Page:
Bob Iger Bob Iger

In a wide-ranging conversation with CNBC’s Squawk Box that aired Thursday morning, Disney CEO Bob Iger discussed various challenges faced by the company.

Notably, he spoke at length, for possibly the first time since returning to the CEO role last November, about the feature animation divisions at Disney and Pixar. Though measured and diplomatic in tone, Iger’s responses revealed his feeling that neither studio has been firing on all cylinders in recent years. This, despite the fact that Disney (on the strength of its live-action offerings) is currently the #1 studio at the global box office through the first half of the year.

Speaking about Pixar specifically, he acknowledged that the strategy of offloading the studio’s films direct to streaming may have not been the best idea, while adding that some of the recent struggles at the studio have been due to “creative misses.” Said Iger:

There were three Pixar releases in a row that went direct to streaming, mostly because of Covid, and I think that may have created an expectation in the audience that they’re going to eventually be on streaming and probably quickly, and there wasn’t an urgency. And then, I think you’d have to agree, that there were some creative misses as well.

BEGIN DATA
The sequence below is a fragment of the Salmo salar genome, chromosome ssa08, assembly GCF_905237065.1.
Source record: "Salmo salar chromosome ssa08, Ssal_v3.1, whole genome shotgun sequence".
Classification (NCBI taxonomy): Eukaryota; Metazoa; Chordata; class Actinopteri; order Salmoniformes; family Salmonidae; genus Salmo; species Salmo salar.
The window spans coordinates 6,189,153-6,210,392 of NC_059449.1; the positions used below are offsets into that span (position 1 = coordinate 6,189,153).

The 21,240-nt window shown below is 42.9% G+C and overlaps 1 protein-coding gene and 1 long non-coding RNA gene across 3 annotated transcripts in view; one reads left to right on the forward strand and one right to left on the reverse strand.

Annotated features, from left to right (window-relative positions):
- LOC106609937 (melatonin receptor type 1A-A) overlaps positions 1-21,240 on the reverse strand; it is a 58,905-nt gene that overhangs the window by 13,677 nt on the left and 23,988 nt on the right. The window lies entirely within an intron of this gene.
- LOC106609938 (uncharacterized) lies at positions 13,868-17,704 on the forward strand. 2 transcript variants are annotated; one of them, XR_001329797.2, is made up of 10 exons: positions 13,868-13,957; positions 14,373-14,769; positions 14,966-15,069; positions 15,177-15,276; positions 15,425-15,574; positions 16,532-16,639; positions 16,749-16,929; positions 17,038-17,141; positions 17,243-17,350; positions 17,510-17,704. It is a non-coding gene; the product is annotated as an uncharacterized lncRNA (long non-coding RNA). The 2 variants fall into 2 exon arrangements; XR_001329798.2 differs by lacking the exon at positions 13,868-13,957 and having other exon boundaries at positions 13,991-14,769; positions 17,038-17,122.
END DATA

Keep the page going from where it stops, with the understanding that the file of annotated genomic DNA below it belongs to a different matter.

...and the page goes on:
Pressed by CNBC’s David Faber about whether the departure of chief creative officer John Lasseter has had an impact on the animation divisions, Iger admitted that it was a possibility:

There’s a lot of talent at Pixar. There has been turnover as well, not just John [Lasseter], but there’s been other turnover too. And that may have had some impact.

He also acknowledged that Disney’s animation division has historically had peaks and valleys, stretching back all the way to the time that Walt Disney ran the studio, and that they weren’t necessarily at a peak right now.

If you look at [Walt Disney’s] history, there were peaks and there were valleys. Every valley was followed by a peak. I studied it very carefully. It’s true in my predecessor Michael Eisner’s days too, great halcyon days of Beauty and the Beast and Little Mermaid and Lion King and just this tremendous success, and then there’s a dip. I’m not suggesting we’re necessarily in that, but I’m also not suggesting we’re at a peak either. We have some work to do there in terms of improving our creative output.

Filmed at the Sun Valley Conference in Idaho, the segment where Iger discussed the animation divisions can be viewed below: